People love their iPads (and other types of tablets) for many reasons: to watch movies, to play games, to connect socially. For the owner of a smart house, the iPad can also be the primary interface to an automation system. Just as you would scroll with your fingertip to catch up on the latest Facebook posts, you can swipe your way through interactive home automation menus to monitor and manage lights, thermostats, A/V equipment … just about any electronic device in your house. As long as there’s an app for a system or product, you can control it from your iPad, or any iOS device for that matter. And Android users don’t worry. Manufacturers are continuing to add apps that support this operating platform, too.
No other technology has had such a dramatic impact on the home automation market as the iPad. Once its popularity had been well established, manufacturers of all types of electronic products and systems began offering downloadable control apps for iOS devices. The iPad quickly became the interface of choice of many homeowners and custom electronics (CE) professionals, stealing from the dedicated touchpanel the long-standing title of coveted controller.
Manufacturers have embraced the iPad craze by developing apps for single products like electronic door locks, swimming pool pumps and home theater receivers, as well as for complete home automation systems. Apps are prolific throughout the spectrum of electronics hardware for the home, and downloading them is uber-affordable.
How this impacts you, as a user of a home automation system, is profound, in that it requires no significant change of habit, routine or lifestyle in order to interact with the electronic systems in your house. By using a device that you’re already familiar with and comfortable using, the addition of a home automation app won’t really affect you much at all. You won’t need to train yourself to rely on a new piece of equipment, like a touchpanel; you may not even need to buy anything but the app if you already own a few iPads. Dedicated touchpanels can cost upwards of several thousands of dollars, so being able to use an iPad(s) as your home control interface can amount to a significant cost savings.
The Next Step
Nowadays you’d be hard-pressed to find an electronic product or system that doesn’t have a complementary control app. Although a lot of people like using apps on their smartphones and tablets to manage their home, some users find the process a bit cumbersome and awkward. Like any app on your smartphone or tablet, you’ll first need to launch it in order to use it. This might not be a big deal if your iPad is dedicated to controlling your house, but if it is also used to play games, music and videos, the constant closing down and launching of apps could get extremely annoying. And if your household is the type that carries off the iPad to watch movies, or takes it hostage for marathon Skype sessions, tracking it down could defeat the whole purpose of having a home automation system.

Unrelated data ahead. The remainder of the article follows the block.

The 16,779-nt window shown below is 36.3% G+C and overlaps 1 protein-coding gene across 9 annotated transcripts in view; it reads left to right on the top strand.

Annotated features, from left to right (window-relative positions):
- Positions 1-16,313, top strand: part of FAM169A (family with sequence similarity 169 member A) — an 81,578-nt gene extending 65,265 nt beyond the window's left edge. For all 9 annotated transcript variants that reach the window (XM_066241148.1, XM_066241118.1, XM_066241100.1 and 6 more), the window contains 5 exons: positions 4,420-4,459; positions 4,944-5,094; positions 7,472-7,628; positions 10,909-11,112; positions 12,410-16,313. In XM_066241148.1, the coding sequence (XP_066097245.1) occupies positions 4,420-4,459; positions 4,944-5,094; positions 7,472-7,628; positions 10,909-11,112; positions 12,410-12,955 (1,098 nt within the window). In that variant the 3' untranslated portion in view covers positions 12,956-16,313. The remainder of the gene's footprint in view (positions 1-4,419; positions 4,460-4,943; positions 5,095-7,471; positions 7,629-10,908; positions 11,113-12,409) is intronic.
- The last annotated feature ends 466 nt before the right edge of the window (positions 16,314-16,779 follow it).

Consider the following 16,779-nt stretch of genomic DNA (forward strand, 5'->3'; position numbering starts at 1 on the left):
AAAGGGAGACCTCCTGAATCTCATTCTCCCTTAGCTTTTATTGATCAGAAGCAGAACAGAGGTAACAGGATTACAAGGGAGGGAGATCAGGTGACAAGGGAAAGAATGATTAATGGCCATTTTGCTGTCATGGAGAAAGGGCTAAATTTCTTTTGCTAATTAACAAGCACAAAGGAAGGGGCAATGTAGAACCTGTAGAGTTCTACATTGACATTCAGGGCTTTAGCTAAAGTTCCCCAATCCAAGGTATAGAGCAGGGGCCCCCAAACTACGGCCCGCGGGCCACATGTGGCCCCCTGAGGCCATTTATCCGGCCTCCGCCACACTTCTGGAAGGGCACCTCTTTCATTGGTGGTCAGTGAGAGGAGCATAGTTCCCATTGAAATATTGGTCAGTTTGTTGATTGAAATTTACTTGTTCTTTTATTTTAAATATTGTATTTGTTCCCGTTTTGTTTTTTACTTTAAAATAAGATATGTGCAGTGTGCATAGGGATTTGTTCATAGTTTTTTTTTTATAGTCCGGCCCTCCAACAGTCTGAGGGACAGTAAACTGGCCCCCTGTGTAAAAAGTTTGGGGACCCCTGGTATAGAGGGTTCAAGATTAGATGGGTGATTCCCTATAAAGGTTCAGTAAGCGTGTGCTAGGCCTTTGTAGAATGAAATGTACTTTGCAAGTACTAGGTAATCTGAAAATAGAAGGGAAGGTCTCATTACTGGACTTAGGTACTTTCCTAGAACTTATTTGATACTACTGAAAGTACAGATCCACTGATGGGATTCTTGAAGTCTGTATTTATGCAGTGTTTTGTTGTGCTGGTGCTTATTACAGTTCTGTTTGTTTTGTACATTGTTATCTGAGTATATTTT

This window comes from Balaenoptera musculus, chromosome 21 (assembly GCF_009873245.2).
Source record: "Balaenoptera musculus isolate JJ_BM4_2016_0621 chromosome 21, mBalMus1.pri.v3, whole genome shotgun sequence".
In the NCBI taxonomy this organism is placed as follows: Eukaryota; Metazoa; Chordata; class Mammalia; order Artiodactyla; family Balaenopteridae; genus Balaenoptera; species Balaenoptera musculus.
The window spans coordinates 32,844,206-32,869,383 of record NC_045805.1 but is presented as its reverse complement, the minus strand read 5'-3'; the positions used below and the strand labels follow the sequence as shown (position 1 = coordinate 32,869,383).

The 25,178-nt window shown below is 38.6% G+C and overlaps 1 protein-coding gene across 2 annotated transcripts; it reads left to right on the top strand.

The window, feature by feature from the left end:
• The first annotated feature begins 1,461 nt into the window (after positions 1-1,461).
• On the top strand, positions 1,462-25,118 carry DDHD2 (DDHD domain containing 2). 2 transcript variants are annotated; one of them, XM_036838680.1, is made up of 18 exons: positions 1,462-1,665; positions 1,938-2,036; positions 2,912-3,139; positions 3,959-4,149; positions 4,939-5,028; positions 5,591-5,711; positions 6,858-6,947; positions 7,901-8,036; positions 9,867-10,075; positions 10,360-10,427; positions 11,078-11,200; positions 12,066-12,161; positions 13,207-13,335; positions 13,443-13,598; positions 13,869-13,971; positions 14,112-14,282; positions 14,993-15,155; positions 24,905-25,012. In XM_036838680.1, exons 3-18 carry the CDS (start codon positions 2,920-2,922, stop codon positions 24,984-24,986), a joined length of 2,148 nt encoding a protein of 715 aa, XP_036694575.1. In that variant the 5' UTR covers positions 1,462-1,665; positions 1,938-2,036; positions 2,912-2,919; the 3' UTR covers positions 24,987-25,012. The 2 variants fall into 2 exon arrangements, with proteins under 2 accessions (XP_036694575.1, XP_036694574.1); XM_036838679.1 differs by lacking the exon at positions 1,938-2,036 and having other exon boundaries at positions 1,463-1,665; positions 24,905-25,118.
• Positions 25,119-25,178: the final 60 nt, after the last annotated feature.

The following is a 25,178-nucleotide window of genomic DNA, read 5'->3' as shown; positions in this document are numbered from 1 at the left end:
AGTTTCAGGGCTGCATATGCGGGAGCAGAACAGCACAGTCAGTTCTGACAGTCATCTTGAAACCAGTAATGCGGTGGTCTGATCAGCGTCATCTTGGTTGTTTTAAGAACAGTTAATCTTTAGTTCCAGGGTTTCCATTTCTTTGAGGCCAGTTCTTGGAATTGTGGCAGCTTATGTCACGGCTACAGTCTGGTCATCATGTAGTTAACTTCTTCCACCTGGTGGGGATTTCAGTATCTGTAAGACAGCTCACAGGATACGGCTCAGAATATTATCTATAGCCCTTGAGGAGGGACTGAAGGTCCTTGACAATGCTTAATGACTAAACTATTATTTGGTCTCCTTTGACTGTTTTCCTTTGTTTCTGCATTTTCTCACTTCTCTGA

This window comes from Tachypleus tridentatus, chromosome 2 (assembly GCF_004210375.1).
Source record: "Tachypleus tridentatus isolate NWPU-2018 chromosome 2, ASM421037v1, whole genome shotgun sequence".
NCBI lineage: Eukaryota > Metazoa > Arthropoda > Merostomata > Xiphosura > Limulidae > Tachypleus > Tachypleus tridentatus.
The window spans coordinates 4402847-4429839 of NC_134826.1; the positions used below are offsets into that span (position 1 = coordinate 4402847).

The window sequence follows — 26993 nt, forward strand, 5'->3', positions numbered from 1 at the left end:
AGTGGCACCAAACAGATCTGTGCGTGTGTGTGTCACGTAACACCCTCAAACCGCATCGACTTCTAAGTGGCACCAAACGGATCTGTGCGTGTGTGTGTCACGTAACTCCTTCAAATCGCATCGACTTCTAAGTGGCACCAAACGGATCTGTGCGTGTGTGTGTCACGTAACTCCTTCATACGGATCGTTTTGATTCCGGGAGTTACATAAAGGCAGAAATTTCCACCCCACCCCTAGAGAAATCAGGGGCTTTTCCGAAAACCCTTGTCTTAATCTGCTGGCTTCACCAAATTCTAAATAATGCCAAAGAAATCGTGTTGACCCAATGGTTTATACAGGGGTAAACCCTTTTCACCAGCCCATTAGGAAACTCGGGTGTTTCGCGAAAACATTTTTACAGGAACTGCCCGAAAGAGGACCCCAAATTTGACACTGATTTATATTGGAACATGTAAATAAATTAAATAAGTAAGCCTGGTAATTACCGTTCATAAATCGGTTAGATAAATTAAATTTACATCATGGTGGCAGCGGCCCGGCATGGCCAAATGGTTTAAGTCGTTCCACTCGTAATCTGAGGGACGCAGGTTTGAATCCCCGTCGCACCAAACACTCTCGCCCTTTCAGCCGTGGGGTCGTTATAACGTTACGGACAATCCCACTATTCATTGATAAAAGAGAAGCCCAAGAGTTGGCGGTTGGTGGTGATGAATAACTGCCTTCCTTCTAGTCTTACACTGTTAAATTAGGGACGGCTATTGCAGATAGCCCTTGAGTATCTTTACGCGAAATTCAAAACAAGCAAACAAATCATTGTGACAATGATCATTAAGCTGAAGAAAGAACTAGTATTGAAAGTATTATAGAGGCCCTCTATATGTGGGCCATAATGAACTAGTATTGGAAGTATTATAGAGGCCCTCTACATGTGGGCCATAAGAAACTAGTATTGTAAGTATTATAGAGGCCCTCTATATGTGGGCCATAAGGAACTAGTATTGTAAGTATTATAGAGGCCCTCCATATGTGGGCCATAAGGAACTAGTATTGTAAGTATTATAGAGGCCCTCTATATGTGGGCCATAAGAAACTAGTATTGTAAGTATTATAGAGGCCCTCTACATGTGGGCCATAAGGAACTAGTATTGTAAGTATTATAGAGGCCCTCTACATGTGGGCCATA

For these reasons, CE professionals often recommend using a combination of interfaces, like an iPad or two, which can float around the house or can be secured to the wall, along with some wall-mounted keypads and maybe a small dedicated touchpanel in a high-traffic room, like the kitchen. A traditional wand-style remote is often recommended for the theater or media room.
Another important choice you’ll need to make: Would you like one app that’s able to operate every electronic system and product in your house, or would you like to use multiple apps, one for each product or system. A CE pro can offer his professional recommendation, based on the scope of the project, your budget and your expectations. There are pros and cons to each approach. The multi-app approach can be an inexpensive way to dip your toe into automation; however, it could end up feeling clunky and inefficient as you launch one app to operate the lights, close this app then launch another to adjust the thermostat, and so on. Offering greater fluidity of operation is an app that provides a common user interface for all products. These apps are typically only available from manufacturers of turnkey automation systems.
The Bottom Line
Together, the iPad and apps have made automation a reality for many homeowners, who just a few years ago would have never dreamed they’d be unlocking the front door or turning off the lights from their tablet or smartphone. The ability to use a familiar and affordable device to interact with a home’s electronic components is pushing automation to the mainstream, where it’s become a capability that’s no longer intimidating and scary, but easy and fun. It’s time you give it a try (see sidebar for good starter apps).